When you make a $25 or larger donation to the National Whistleblowers Center between today and December 31, 2012, you will receive a copy of The Whistleblower’s Handbook as our gift to you. You will also receive free shipping on any additional copies of The Whistleblower’s Handbook that you order by December 31, 2012. 

The Whistleblower’s Handbook sets forth twenty-one basic rules every potential whistleblower needs to know. It also provides a guide for how whistleblowers around the world can use the Foreign Corrupt Practices Act to qualify for a whistleblower reward.

The Whistleblower’s Handbook is the authoritative reference for anyone who has ever wondered how they might blow the whistle – and, once they’ve done so, how to prevail.

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Stephen M. Kohn, Executive Director of the National Whistleblowers Center (NWC), published an op-ed article in today’s New York Times.The article tells the story of Captain John Grannis, and nine other sailors of the Continental Navy. The full story is contained in The Whistleblower’s Handbook. The actual documents from the Continental Congress are linked here.

These courageous sailors and marines petitioned the Continental Congress to relieve the commander of the Continental Navy, Commodore Esek Hopkins. The sailors reported that Hopkins had engaged in misconduct including, the torture of British prisoners of war.

On March, 26, 1777, the Continental Congress accepted the petition and suspended Hopkins as leader of the Navy. he would later be formally discharged.

Hopkins was politically connected, and he retaliated immediately against America’s first whistleblowers. He filed a criminal libel case against the whistleblowers in Rhode Island’s court. Samuel Shaw, a midshipman, and Richard Marven, a third lieutenant, were detained during the proceedings. On July 23, 1778, they pleaded to Congress that they had been “arrested for doing what they then believed and still believe was nothing but their duty.”

Without any recorded dissent, Congress declared:

That it is the duty of all persons in the service of the United States, as well as all other inhabitants thereof, to give the earliest information to Congress or any other proper authority of any misconduct, frauds or misdemeanors committed by any officers or persons in the service of these states, which may come to their knowledge.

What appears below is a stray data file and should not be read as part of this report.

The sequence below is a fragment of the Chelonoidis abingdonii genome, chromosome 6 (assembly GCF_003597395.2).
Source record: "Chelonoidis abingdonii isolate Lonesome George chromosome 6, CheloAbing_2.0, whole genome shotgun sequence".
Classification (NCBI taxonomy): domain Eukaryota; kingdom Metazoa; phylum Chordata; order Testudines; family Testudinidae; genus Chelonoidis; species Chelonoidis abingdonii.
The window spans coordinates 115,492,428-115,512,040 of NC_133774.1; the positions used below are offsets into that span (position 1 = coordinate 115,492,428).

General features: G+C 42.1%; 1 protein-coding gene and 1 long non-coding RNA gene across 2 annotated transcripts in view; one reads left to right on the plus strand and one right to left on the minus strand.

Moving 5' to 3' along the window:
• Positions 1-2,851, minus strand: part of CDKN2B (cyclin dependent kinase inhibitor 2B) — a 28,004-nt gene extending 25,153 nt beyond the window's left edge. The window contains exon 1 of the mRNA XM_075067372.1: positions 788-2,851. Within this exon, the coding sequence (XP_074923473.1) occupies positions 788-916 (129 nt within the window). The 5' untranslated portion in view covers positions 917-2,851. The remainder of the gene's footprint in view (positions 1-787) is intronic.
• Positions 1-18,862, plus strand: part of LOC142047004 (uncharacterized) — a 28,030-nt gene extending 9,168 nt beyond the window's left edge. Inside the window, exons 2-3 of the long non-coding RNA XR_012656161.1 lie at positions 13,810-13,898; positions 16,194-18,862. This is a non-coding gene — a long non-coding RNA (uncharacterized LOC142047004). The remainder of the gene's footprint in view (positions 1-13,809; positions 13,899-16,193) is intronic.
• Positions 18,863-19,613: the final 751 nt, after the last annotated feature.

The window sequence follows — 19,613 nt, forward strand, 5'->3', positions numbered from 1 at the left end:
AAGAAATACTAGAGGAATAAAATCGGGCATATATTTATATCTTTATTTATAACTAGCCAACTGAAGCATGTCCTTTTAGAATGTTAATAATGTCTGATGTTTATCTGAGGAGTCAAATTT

Congress did not stop there. It also authorized payment for the legal fees of Marven and Shaw. Kohn calls this act "America’s first whistle-blower-protection law." With the help of attorney William Channing, the whistleblowers won an acquittal.

Kohn points out that today’s America does not go so far in protecting whistleblowers. The Obama Administration is detaining and prosecuting Bradley Manning for allegedly releasing documents to WikiLeaks. It also prosecuted Thomas Drake for disclosing mismanagement of the National Security Administration (NSA) to the Baltimore Sun. Today’s whistleblowers have no protection when they lose their security clearance, and employees of the NSA and CIA are excluded from the Whistleblower Protection Act (WPA).

Kohn’s article is a fitting tribute to the First Amendment on the fortieth anniversary of the day the New York Times began publishing the Pentagon Papers.

Yesterday concluded the 2010 National Whistleblower Assembly. Staff from the National Whistleblowers Center participated in a number of panels on major issues facing the whistleblower community. Richard Renner provided practice tips as part of the know your rights panel, Stephen M. Kohn discussed first amendment protections for doctors at the medical whistleblower workshop and David K. Colapinto presented current rights for FBI employees at the protecting FBI whistleblowers workshop.

Also at the assembly, the Make it Safe Coalition honored UBS whistleblower Bradley Birkenfeld with it’s “Tax Whistleblower of the Year Award”. As those who follow our blog know, Mr. Birkenfeld blew the whistle on the largest tax fraud scheme in history, and remains the only banker involved in the scheme to receive a prison sentence. Mr. Birkenfeld’s brother, Douglas Birkenfeld, attended the assembly and accepted the award on his behalf, as Mr. Birkenfeld is currently incarcerated in federal prison. The award presentation is below:

 

http://blip.tv/play/AYHhv24A